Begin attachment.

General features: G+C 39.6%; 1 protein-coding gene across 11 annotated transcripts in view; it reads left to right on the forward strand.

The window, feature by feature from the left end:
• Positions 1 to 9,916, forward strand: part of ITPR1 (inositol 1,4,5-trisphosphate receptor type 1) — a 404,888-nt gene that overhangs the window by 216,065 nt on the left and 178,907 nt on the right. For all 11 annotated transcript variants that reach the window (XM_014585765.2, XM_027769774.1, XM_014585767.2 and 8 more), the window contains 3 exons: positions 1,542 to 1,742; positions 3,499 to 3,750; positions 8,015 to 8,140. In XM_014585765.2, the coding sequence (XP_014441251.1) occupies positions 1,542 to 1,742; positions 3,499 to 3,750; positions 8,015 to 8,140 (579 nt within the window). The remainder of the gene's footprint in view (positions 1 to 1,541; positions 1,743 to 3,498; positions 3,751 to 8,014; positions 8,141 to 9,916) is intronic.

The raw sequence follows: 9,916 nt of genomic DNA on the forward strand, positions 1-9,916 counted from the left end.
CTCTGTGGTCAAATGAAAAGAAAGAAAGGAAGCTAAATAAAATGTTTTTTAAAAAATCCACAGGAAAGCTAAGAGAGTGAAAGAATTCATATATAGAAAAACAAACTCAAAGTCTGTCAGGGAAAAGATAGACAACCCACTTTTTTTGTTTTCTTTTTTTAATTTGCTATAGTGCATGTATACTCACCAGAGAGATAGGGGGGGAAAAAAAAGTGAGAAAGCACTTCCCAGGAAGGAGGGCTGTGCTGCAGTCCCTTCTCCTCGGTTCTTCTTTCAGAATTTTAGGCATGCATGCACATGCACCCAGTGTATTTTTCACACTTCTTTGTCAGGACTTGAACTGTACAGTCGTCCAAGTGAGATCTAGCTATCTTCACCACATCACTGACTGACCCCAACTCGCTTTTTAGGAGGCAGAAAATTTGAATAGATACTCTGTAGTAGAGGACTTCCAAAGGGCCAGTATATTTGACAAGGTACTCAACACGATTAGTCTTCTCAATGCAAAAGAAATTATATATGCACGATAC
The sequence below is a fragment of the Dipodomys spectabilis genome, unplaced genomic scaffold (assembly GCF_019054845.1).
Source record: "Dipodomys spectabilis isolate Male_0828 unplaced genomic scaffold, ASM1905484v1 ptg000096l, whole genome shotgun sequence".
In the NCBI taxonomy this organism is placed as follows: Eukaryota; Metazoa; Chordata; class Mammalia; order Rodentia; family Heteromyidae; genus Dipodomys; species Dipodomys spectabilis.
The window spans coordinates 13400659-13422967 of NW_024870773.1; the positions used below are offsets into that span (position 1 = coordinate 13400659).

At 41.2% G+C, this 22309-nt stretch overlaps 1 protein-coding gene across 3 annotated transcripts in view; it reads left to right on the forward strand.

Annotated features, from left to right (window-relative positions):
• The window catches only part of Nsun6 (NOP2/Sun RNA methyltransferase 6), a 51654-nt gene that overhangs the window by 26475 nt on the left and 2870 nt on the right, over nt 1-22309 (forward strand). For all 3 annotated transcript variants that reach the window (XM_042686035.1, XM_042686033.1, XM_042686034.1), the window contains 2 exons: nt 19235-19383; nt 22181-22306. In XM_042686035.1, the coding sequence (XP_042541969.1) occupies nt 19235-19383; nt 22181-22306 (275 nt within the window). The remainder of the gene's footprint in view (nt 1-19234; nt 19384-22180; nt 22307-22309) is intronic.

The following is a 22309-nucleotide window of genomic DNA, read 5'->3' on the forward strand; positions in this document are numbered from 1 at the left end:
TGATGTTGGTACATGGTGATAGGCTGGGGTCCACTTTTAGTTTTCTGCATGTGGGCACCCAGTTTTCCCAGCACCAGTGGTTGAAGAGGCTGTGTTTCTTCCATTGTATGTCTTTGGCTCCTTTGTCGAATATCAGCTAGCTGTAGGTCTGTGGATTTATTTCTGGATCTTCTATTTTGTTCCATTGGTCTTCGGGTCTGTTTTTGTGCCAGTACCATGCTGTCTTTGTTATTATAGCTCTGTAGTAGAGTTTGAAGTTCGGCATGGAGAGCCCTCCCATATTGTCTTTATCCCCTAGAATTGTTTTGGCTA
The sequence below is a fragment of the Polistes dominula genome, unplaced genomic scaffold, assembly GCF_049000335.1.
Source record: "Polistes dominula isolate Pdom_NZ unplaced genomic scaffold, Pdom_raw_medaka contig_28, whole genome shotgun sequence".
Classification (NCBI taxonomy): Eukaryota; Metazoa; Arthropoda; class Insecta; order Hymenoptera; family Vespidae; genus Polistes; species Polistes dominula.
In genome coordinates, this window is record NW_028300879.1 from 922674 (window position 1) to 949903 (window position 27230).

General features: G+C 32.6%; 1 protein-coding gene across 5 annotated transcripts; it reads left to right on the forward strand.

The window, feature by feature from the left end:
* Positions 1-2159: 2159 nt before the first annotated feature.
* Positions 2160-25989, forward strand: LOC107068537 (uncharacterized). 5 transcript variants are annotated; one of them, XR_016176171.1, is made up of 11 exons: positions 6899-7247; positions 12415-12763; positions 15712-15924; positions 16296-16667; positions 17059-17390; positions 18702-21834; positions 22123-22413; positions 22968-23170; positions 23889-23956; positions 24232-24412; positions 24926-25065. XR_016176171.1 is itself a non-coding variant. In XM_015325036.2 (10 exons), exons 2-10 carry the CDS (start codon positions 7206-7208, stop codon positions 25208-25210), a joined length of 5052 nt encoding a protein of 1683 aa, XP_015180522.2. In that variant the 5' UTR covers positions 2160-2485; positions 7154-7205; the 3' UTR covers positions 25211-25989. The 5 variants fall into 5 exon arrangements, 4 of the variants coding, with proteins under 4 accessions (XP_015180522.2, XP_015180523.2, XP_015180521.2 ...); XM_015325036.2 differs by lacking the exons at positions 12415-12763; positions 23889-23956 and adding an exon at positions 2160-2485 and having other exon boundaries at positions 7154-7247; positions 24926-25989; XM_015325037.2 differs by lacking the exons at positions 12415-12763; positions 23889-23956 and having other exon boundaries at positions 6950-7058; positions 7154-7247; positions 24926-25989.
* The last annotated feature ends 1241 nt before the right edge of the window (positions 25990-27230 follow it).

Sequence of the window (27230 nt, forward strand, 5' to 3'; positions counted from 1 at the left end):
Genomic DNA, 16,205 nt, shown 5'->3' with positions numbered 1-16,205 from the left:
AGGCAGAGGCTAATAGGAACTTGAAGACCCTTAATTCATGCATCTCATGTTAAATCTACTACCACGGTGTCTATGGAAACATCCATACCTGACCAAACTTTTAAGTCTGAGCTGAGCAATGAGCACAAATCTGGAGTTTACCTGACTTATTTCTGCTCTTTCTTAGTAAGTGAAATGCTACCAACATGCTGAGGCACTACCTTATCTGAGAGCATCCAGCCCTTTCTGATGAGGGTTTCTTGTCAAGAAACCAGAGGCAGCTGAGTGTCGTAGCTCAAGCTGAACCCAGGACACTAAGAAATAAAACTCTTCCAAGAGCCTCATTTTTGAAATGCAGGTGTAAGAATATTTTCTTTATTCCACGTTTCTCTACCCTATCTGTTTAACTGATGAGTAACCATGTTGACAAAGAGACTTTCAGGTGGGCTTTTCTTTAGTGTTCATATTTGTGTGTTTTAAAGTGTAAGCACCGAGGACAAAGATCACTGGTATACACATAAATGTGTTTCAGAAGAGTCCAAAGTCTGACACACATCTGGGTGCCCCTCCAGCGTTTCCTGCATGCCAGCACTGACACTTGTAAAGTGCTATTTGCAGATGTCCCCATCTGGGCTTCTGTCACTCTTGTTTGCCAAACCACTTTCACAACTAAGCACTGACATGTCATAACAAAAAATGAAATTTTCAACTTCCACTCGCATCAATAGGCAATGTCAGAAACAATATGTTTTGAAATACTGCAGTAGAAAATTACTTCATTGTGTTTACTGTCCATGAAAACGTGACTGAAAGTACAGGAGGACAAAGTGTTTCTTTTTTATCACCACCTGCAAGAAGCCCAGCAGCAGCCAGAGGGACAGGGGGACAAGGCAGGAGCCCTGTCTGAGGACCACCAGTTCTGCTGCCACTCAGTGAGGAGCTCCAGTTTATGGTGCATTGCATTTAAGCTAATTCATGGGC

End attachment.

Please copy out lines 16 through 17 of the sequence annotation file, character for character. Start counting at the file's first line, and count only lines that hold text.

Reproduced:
Source record: "Polistes dominula isolate Pdom_NZ unplaced genomic scaffold, Pdom_raw_medaka contig_28, whole genome shotgun sequence".
Classification (NCBI taxonomy): Eukaryota; Metazoa; Arthropoda; class Insecta; order Hymenoptera; family Vespidae; genus Polistes; species Polistes dominula.